Magical Fallacy #2: Ad Hoc Rationalization

Earlier this week, I talked about the Appeal to Accomplishment fallacy and the dangers of attributing success to a bad strategy or approach simply because you happened to succeed utilizing it. Today, I’m going to discuss our second psychological fallacy, and this one is one of my favorites. It’s called the Ad Hoc Rationalization fallacy. What is the Ad Hoc Rationalization fallacy? We all know this one. It’s a classic.

Joe: “This new brew that I came up with is so awesome, it’s definitely on the verge of breaking the format. I’ve found something no one else has here.

Bob: “How has it been doing in tournaments recently? I thought you were only able to get like a .500 win percentage with it over a couple of leagues?”

Joe: “Well, that was because I flooded out basically every game and even when I did draw my best cards, I was already too far behind to do anything about it.”

Bob: “But what about those games I saw where you drew all your best cards and were able to curve out perfectly? You still lost, even when you drew the curve you wanted.”

Joe: “Well, that was because I misplayed. I sequenced things incorrectly and didn’t play my spells in the right order, which kept the deck from playing to its full potential.

Bob: “………………………”

The Ad Hoc Rationalization fallacy is like the evil twin of the Appeal to Accomplishment fallacy. It’s when your strategy or method consistently fails horribly, and yet despite your consistent abject failure, you continue to rationalize your failures because you’re too emotionally attached to that strategy or method to let it go.

I know for a fact that I’ve been guilty of falling afoul of this fallacy at different times throughout my years playing. I think it’s safe to say everyone has, especially those who spend a great deal of time and creative energy trying to build unique decks and come up with rogue strategies that no one else has thought of before. In fact, I did just recently several months ago at GP Orlando.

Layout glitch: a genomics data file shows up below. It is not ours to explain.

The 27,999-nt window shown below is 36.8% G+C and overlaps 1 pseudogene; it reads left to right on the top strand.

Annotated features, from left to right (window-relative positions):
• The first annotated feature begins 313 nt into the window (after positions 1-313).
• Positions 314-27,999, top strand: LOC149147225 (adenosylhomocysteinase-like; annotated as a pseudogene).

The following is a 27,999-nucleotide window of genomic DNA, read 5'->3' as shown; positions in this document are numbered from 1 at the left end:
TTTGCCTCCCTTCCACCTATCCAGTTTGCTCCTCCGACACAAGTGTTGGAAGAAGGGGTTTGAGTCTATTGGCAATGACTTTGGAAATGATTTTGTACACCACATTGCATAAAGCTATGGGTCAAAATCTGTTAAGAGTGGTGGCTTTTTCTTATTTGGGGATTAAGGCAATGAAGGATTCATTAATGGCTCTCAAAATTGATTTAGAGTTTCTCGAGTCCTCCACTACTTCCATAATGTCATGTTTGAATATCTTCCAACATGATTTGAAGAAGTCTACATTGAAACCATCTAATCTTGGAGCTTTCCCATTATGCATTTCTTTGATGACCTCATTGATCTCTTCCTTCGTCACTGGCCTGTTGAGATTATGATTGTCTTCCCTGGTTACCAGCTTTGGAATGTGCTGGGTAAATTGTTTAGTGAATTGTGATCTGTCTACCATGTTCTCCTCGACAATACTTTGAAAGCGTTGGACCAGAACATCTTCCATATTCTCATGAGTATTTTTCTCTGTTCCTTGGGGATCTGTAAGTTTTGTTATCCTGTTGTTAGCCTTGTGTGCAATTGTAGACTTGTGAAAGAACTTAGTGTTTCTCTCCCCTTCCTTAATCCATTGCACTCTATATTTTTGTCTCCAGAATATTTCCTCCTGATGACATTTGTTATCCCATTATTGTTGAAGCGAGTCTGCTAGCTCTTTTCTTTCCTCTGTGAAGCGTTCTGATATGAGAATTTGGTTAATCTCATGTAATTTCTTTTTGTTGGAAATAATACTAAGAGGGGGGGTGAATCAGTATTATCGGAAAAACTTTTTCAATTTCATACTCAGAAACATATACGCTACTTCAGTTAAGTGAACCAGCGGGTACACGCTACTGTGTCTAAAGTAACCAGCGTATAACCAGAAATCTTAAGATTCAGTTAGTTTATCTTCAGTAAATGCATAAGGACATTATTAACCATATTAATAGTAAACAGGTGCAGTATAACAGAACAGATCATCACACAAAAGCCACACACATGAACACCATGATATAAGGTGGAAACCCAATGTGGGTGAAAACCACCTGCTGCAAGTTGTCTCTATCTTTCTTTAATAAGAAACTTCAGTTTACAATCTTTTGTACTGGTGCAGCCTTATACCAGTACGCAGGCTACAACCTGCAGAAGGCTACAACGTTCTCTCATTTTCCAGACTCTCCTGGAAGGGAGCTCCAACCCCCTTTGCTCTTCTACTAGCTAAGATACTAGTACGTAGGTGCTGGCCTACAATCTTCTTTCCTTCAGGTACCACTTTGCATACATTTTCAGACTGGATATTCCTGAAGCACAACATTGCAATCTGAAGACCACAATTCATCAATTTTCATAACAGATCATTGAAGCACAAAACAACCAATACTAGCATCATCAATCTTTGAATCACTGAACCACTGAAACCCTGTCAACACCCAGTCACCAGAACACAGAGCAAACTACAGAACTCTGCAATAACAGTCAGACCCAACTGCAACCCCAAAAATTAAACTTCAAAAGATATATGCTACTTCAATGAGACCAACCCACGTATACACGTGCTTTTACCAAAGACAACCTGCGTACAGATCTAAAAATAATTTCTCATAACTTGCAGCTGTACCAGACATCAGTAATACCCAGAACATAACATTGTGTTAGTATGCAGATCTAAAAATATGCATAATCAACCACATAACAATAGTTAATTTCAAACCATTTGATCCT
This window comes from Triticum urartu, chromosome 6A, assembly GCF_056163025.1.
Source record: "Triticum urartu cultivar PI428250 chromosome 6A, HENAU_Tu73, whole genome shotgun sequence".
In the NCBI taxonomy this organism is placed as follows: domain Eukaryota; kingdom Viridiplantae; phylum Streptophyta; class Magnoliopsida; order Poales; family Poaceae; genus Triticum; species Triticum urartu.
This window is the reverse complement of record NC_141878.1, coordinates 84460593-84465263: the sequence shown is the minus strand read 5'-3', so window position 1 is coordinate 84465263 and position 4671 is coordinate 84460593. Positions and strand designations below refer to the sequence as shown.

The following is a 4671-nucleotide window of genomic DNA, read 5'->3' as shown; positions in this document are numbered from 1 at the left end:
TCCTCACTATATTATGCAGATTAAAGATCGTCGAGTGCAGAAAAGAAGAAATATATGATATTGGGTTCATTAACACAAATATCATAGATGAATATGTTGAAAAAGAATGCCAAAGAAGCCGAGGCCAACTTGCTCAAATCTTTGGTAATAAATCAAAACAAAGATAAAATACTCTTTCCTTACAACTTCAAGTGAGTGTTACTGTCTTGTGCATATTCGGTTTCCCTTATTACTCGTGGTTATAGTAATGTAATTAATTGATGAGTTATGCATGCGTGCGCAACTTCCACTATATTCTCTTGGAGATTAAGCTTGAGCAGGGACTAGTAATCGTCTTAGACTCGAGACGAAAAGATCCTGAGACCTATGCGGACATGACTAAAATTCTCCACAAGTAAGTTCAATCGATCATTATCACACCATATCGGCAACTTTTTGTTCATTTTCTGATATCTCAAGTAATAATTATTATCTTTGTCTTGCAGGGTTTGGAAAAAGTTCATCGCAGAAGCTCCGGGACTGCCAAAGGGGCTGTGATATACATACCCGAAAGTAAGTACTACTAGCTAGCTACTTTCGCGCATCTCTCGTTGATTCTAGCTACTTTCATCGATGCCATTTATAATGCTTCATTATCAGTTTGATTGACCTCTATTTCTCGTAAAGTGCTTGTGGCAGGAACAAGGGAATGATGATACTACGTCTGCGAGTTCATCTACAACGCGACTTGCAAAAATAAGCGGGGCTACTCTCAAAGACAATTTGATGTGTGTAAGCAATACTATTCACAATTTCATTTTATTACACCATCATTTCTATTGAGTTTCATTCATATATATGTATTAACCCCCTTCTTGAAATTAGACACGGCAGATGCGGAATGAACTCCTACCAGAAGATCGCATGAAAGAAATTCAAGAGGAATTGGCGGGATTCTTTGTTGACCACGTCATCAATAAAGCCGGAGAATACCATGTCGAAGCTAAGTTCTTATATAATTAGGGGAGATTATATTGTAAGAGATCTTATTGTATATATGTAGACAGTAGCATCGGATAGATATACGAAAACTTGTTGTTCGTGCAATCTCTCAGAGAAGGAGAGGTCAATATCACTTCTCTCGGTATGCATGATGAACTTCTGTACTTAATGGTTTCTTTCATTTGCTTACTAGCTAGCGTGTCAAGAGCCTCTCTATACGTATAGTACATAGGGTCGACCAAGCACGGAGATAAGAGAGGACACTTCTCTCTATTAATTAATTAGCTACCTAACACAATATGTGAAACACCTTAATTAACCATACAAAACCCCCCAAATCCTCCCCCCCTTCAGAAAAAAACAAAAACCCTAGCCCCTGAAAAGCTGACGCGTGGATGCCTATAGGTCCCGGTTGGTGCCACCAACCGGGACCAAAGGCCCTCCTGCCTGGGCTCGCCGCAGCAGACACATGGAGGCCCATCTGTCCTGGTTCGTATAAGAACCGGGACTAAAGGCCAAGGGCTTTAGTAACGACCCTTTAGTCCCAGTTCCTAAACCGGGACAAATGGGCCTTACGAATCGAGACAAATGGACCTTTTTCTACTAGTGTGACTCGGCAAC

I wrote an article here on CFB before the tournament where I talked about the deck I planned on playing. It was a black-white deck I called “Angels & Knights” and it centered around curving out into Heart of Kiran, Gideon of the Trials/History of Benalia, Shalai, and Lyra Dawnbringer. It sounded great in theory, and it was seriously doing well online in playtesting. Or so I thought.

The night before the tournament, my buddy Lance and I were in our hotel room playing some last minute matches and the deck just kept getting stomped by Mono-Red, the best deck in the format at that time. The deck was likely to be crawling everywhere throughout the main event. We would make adjustments and tweaks here and there, yet it still struggled.

Lance: “I don’t know man, I have Mono-Green Stompy. I think you should just play that. It’s a strong deck.”

Me: “I think I’ve just been drawing pretty poorly in these matches. Every time I have managed to draw well and curve out, I’ve managed to win.”

Lance: “Yeah, but it hasn’t been very consistent and even if you do curve out, Mono-Red’s curve is so busted that yours is just going to be overwhelmed.”

Me: “I get what you’re saying, but I’m confident in the deck and I’m going to trust it. I’ll let you know if I change my mind and if I do, I’ll play Mono-Green.”